11.1 Maximum Likelihood Estimation

Maximum Likelihood Estimation (MLE) is one of the popular approaches for estimating parameters of a statistical model. It relies on assumptions about the distribution of the response variable and uses either a probability density or a cumulative distribution functions, depending on the assumed model and aims to maximise the likelihood that the observations can be described by the model with specific parameters. An interested reader can find a detailed explanation of likelihood approach in Chapter 16 of Svetunkov (2022a).

MLE of the ADAM relies on the distributional assumptions of each specific model and might differ from one model to another (see assumptions in Sections 5.5, 6.5 and 9.3). There are several options for the distribution supported by the adam() function in the smooth package, here we briefly discuss how the estimation is done for each one of them. We start with the additive error model, for which the assumptions, log-likelihoods and MLE of scales are provided in Table 11.1.

Table 11.1: Likelihood approach for additive error models. \(\mathcal{N}\) is the Normal, \(\mathcal{L}\) is the Laplace, \(\mathcal{S}\) is the S, \(\mathcal{GN}\) is the Generalised Normal, \(\mathcal{IG}\) is the Inverse Gaussian, \(\Gamma\) is the Gamma, and \(\mathrm{log}\mathcal{N}\) is the Log-Normal distribution.
Assumption log-likelihood MLE of scale
\(\epsilon_t \sim \mathcal{N}(0, \sigma^2)\) \(-\frac{T}{2} \log(2 \pi \sigma^2) -\frac{1}{2} \sum_{t=1}^T \frac{\epsilon_t^2}{\sigma^2}\) \(\hat{\sigma}^2 = \frac{1}{T} \sum_{t=1}^T e_t^2\)
\(\epsilon_t \sim \mathcal{L}(0, s)\) \(-T \log(2 s) -\sum_{t=1}^T \frac{|\epsilon_t|}{s}\) \(\hat{s} = \frac{1}{T} \sum_{t=1}^T |e_t|\)
\(\epsilon_t \sim \mathcal{S}(0, s)\) \(-T \log(4 s^2) -\sum_{t=1}^T \frac{\sqrt{|\epsilon_t|}}{s}\) \(\hat{s} = \frac{1}{2T} \sum_{t=1}^T \sqrt{|e_t|}\)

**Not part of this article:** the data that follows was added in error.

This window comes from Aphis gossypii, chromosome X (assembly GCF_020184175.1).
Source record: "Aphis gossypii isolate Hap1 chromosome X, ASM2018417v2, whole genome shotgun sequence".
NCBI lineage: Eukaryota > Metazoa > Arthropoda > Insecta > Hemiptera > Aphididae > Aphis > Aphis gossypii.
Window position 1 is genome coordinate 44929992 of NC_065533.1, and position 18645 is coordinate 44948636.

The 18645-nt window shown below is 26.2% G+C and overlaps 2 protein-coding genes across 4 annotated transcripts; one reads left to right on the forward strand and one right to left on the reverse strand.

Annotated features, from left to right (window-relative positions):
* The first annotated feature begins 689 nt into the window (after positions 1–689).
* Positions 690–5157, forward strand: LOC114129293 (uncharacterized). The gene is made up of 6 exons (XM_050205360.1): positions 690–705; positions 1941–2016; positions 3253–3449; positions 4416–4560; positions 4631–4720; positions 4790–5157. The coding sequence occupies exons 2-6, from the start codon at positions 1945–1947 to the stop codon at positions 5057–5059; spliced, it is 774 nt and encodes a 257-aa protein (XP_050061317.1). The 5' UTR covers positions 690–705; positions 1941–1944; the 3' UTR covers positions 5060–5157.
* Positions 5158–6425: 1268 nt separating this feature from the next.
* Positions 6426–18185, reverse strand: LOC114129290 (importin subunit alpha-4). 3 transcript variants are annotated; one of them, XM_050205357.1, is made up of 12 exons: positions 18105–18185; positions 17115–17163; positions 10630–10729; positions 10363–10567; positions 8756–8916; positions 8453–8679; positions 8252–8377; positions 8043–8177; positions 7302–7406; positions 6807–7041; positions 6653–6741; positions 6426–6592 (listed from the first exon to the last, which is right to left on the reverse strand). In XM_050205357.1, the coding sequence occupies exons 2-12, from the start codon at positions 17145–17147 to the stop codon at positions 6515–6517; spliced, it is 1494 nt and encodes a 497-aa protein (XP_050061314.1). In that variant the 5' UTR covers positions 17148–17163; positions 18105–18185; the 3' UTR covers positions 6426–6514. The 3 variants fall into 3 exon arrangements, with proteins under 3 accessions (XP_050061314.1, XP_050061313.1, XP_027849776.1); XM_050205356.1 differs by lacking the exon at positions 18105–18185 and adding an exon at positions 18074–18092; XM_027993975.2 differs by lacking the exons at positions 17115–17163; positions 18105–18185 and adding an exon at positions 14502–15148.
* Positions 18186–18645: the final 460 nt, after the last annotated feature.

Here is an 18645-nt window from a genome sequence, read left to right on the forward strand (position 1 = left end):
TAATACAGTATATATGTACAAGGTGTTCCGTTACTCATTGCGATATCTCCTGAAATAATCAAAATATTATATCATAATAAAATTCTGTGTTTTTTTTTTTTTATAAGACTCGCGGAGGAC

\(\epsilon_t \sim \mathcal{GN}(0, s, \beta)\) \(\begin{aligned} &T\log\beta -T \log(2 s \Gamma\left(\beta^{-1}\right)) -\\ &\sum_{t=1}^T \frac{\left|\epsilon_t\right|^\beta}{s}\end{aligned}\) \(\hat{s} = \sqrt[^{\beta}]{\frac{\beta}{T} \sum_{t=1}^T\left| e_t \right|^{\beta}}\)
\(1+\frac{\epsilon_t}{\mu_{y,t}} \sim \mathcal{IG}(1, \sigma^2)\) \(\begin{aligned} &-\frac{T}{2} \log \left(2 \pi \sigma^2 \right) -\frac{1}{2} \sum_{t=1}^T \left( \left(\frac{y_t}{\mu_{y,t}}\right)^3 \right) -\\ &\frac{3}{2}\sum_{t=1}^T \log y_t -\frac{1}{2\sigma^2} \sum_{t=1}^{T} \frac{\epsilon_t^2}{\mu_{y,t}y_t}\end{aligned}\) \(\hat{\sigma}^2 = \frac{1}{T} \sum_{t=1}^{T} \frac{e_t^2}{\hat{\mu}_{y,t} y_t}\)
\(1+\frac{\epsilon_t}{\mu_{y,t}} \sim \mathcal{\Gamma}(\sigma^{-2}, \sigma^2)\) \(\begin{aligned} &-T \log \Gamma \left(\sigma^{-2}\right) -\frac{T}{\sigma^2} \log \sigma^2 + \\ &\frac{1}{\sigma^2} \sum_{t=1}^T \log \left(\frac{y_t/\mu_{y,t}}{ \exp(y_t/\mu_{y,t})}\right) -\sum_{t=1}^T \log y_t\end{aligned}\) \(\hat{\sigma}^2 = \frac{1}{T} \sum_{t=1}^T \left(\frac{e_t}{\mu_{y,t}}\right)^2\) *
\(1+\frac{\epsilon_t}{\mu_{y,t}} \sim \mathrm{log}\mathcal{N}\left(-\frac{\sigma^2}{2}, \sigma^2\right)\) \(\begin{aligned} &-\frac{T}{2} \log \left(2 \pi \sigma^2\right) -\sum_{t=1}^T \log y_t -\\ &\frac{1}{2\sigma^2} \sum_{t=1}^{T} \left(\log \left(\frac{y_t}{\mu_{y,t}}\right)+\frac{\sigma^2}{2}\right)^2 \end{aligned}\) \(\hat{\sigma}^2 = 2\left(1-\sqrt{ 1-\frac{1}{T} \sum_{t=1}^{T} \log^2\left(\frac{y_t}{\hat{\mu}_{y,t}}\right)}\right)\)